“I think the right matchups will allow me to do that, I think we’re only a fight or two away from joining pay-per-view status,” said Garcia, who trained by his older brother, former titleholder Robert Garcia. “I think we need the right dancing partner first to do a successful pay-per-view, but we’re on our way.
“These matchups, this opportunity to win a fourth division title, sets me apart from a lot of the other guys and helps me grow that status of fighting on pay-per-view and I think the fight fans will definitely appreciate my history, my accomplishments and abe able to really want to see me with the right matchup on a pay-per-view show.”
Garcia doesn’t necessarily need to compete at welterweight to headline a PPV show, though. He sees matchups with RING lightweight champion Jorge Linares and Vasyl Lomachenko at 135 pounds as fights where he could “test the market.”
At 147 pounds, Garcia mentioned Spence, Thurman, Crawford and even Danny Garcia and Shawn Porter as “matchups that could be on a pay-per-view show. … If I accomplish enough, then I think it will be a big enough fight where it will land on pay-per-view.”
He hopes to make history in the process. Henry Armstrong is the only boxer ever to hold titles in three weight classes simultaneously, though he did so in the eight-division era. Garcia already owns a lightweight title, and after Saturday, he should add another to his collection. He has no problem bouncing around in weight while hoping to add a welterweight title, too.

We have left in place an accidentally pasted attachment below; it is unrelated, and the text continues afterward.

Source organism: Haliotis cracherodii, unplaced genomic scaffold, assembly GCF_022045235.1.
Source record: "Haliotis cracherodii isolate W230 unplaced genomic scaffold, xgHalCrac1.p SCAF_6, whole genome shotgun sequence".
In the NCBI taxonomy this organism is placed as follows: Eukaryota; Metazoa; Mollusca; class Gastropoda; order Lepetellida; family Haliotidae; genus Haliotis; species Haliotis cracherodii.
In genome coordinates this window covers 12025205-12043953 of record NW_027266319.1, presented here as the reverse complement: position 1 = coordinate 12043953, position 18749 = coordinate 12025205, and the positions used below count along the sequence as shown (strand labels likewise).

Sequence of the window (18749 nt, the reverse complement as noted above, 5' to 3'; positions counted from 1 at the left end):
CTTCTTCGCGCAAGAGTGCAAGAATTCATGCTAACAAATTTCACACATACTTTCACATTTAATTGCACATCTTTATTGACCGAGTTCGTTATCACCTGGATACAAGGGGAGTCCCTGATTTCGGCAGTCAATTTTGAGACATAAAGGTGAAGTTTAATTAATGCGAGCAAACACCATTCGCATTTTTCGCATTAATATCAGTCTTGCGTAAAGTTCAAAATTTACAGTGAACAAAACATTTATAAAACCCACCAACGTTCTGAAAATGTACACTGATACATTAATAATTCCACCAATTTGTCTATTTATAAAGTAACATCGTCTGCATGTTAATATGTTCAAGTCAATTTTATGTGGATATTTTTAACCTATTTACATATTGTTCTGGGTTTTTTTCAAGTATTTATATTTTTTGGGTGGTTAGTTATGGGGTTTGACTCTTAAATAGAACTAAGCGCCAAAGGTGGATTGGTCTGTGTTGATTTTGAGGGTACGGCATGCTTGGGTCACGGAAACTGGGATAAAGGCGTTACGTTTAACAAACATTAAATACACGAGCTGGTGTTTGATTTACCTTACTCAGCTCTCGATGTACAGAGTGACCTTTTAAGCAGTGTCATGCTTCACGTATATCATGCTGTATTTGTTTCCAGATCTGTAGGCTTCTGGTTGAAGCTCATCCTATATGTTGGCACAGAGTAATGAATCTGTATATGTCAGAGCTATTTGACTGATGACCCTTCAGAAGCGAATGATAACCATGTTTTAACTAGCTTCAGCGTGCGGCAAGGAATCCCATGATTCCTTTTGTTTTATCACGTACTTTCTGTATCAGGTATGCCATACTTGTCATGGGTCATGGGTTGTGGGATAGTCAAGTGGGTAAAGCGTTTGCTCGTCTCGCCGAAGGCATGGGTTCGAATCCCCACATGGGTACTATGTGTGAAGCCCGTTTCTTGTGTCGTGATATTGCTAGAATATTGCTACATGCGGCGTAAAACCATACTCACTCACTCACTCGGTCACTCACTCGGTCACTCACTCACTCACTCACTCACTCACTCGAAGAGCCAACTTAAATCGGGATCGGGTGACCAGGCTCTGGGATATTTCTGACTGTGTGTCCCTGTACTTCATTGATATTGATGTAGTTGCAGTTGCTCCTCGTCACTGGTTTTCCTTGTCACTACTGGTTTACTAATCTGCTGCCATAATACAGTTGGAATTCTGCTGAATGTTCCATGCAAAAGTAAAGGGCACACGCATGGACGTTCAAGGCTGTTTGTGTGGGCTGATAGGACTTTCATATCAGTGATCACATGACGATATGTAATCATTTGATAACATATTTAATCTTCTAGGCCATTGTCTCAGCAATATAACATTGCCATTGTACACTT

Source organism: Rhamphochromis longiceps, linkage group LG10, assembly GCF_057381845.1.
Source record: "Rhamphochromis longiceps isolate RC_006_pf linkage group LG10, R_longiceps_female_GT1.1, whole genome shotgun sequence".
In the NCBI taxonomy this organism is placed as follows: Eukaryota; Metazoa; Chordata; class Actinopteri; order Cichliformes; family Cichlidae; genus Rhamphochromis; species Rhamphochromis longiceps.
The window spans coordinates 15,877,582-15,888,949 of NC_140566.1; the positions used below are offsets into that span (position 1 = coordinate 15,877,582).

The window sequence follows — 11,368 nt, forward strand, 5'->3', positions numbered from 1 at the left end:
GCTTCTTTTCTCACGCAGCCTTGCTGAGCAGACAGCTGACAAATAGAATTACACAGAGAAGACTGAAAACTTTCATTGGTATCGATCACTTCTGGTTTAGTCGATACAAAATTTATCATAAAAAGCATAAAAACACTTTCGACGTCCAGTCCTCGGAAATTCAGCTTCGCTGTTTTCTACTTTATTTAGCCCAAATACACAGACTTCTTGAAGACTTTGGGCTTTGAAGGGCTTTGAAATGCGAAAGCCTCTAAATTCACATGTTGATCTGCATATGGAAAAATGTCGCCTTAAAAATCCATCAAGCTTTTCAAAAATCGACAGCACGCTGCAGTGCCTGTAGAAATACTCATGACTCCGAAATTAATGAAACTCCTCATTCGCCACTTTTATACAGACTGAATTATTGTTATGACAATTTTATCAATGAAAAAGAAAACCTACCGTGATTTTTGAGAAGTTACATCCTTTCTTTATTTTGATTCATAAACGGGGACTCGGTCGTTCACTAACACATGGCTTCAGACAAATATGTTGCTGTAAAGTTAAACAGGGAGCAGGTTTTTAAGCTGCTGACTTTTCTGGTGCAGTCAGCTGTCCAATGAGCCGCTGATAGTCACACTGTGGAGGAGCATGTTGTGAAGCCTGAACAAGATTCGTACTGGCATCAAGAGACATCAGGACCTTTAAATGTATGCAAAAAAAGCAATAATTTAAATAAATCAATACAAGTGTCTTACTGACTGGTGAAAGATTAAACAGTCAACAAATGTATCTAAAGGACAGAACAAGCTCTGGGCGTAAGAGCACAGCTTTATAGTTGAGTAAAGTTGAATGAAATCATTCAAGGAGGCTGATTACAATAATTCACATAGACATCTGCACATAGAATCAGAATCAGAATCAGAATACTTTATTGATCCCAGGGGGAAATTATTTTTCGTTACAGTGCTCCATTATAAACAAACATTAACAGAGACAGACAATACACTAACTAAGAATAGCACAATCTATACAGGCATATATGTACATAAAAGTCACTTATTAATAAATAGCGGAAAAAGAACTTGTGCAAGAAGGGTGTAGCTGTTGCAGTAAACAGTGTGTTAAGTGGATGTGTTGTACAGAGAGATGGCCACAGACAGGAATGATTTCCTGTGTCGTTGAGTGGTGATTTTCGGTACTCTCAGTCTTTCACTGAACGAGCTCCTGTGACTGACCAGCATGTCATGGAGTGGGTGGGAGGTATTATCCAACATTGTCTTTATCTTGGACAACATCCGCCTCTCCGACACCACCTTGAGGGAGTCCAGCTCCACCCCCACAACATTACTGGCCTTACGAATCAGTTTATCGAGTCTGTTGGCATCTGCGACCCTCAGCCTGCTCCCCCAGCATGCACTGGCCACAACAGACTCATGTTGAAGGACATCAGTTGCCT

“That’s not the goal, but if the opportunity’s there, I’ll take it just to make history,” Garcia proclaimed. “I’ll do it.”
His outline of a plan to accomplish the goal? A summer unification matchup against Linares, and then a move up to 147 in the fall in a title fight. “That would be pretty impressive,” he said.
Garcia insists he’s now overlooking Lipinets, but that he must plan for the future so there are no surprises.
“I’m just going to do as well as I can,” he said. “I want to be the best fighter ever, I want to be the best fighter of this generation.”
Garcia wasn’t ready to project how many pay-per-views he could sell once he’s on that level, but that didn’t stop his de factor promoter, Richard Schaefer of Ringstar Sports, who knows a thing or two about the model, hyperbole be damned.
“Who’s going to be the next big pay-per-view star? I see a fighter who is very charismatic, bilingual, undefeated, 37-0, and is already a three-division world champion, dares to be great, become a four-division world champion, that is Mikey Garcia,” Schafer, who promoted most of Mayweather’s biggest PPV fights, told THE RING.
“If you watch and see, MIkey Garcia is going the break the pay-per-view record established by Floyd Mayweather. Records are made to be broken, and I believe that Mikey Garcia is going to break the 50-0 record as well.”
If Garcia can simply establish himself as a PPV attraction, that should be more than enough to make that smile even wider.
Mike Coppinger is the Senior Writer for RingTV.com. Follow him on Twitter: @MikeCoppinger